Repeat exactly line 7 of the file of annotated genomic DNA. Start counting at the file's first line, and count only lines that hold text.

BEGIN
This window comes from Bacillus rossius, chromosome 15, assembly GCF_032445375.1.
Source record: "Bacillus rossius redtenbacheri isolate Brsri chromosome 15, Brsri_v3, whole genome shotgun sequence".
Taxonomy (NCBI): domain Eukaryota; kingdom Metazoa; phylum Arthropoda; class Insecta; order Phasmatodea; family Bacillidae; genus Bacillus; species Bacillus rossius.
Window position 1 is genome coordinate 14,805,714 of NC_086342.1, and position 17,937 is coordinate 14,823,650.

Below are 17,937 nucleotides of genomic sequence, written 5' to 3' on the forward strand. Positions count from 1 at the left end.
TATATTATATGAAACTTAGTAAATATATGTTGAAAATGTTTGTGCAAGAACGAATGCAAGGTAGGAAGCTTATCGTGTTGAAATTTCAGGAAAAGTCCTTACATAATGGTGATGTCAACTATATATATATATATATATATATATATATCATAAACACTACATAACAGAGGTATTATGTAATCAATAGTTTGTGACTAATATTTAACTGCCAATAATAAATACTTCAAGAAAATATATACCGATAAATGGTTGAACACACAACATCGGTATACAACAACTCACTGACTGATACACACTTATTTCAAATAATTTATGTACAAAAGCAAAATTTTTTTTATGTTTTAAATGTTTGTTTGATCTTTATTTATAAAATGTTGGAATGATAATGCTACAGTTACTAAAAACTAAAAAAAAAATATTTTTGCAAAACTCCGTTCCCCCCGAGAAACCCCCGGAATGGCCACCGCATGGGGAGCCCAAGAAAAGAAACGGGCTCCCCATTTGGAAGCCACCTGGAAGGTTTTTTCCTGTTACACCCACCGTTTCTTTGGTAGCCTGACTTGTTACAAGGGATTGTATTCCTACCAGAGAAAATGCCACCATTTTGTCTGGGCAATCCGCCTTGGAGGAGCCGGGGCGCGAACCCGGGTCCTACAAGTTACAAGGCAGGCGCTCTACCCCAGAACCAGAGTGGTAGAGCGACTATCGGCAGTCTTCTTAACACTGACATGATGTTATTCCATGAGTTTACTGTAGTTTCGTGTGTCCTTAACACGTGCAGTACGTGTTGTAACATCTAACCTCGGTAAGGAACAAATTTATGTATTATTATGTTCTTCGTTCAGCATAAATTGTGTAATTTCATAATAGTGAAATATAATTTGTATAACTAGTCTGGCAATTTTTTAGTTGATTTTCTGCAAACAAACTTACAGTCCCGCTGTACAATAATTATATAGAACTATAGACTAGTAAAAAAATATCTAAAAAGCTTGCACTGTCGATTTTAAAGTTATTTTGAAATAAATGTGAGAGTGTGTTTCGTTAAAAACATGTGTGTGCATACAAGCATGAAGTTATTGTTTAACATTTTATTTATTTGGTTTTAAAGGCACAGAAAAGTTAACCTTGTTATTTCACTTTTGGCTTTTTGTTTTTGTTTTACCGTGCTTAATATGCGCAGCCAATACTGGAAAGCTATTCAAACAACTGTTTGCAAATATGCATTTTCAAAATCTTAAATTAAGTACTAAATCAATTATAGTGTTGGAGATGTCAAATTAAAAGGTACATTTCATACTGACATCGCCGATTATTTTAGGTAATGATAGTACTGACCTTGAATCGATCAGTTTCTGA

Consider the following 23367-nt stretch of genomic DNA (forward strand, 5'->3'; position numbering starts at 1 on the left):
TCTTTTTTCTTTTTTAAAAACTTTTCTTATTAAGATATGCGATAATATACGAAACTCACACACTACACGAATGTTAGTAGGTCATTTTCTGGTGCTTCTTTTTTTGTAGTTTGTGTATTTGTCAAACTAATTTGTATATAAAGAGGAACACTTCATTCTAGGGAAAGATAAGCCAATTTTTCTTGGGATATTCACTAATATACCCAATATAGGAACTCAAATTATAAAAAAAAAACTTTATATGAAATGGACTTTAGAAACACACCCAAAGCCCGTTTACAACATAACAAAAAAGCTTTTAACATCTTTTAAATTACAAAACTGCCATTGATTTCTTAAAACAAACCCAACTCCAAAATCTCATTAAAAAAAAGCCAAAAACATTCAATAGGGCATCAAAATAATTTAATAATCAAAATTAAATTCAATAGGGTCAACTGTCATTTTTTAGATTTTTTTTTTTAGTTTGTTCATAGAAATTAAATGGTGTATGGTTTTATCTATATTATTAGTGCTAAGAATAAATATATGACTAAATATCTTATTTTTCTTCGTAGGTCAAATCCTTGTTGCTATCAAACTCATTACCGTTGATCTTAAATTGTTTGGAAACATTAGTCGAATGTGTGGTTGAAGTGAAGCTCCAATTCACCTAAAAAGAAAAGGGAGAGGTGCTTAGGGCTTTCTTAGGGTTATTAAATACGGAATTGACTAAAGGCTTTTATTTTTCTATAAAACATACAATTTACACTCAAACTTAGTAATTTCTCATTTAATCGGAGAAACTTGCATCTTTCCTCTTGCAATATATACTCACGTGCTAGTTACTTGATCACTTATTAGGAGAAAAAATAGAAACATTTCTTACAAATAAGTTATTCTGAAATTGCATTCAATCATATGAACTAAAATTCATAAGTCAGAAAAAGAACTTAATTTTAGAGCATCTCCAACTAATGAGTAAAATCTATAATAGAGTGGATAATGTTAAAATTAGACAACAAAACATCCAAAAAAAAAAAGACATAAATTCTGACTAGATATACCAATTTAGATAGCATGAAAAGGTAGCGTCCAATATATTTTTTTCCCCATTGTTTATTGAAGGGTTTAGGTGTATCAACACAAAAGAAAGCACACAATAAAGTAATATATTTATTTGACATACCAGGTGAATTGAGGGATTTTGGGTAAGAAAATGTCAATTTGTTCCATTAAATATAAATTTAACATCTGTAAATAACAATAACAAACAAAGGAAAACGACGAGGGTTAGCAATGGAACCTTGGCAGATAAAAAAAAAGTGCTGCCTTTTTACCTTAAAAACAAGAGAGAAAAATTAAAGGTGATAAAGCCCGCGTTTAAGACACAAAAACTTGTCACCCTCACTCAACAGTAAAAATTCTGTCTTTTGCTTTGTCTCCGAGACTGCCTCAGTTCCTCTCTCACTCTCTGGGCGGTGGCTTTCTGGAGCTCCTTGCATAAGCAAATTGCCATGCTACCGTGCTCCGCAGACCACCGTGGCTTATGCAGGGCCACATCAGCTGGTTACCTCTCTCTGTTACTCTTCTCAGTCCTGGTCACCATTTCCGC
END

Consider the following 23367-nt stretch of genomic DNA (forward strand, 5'->3'; position numbering starts at 1 on the left):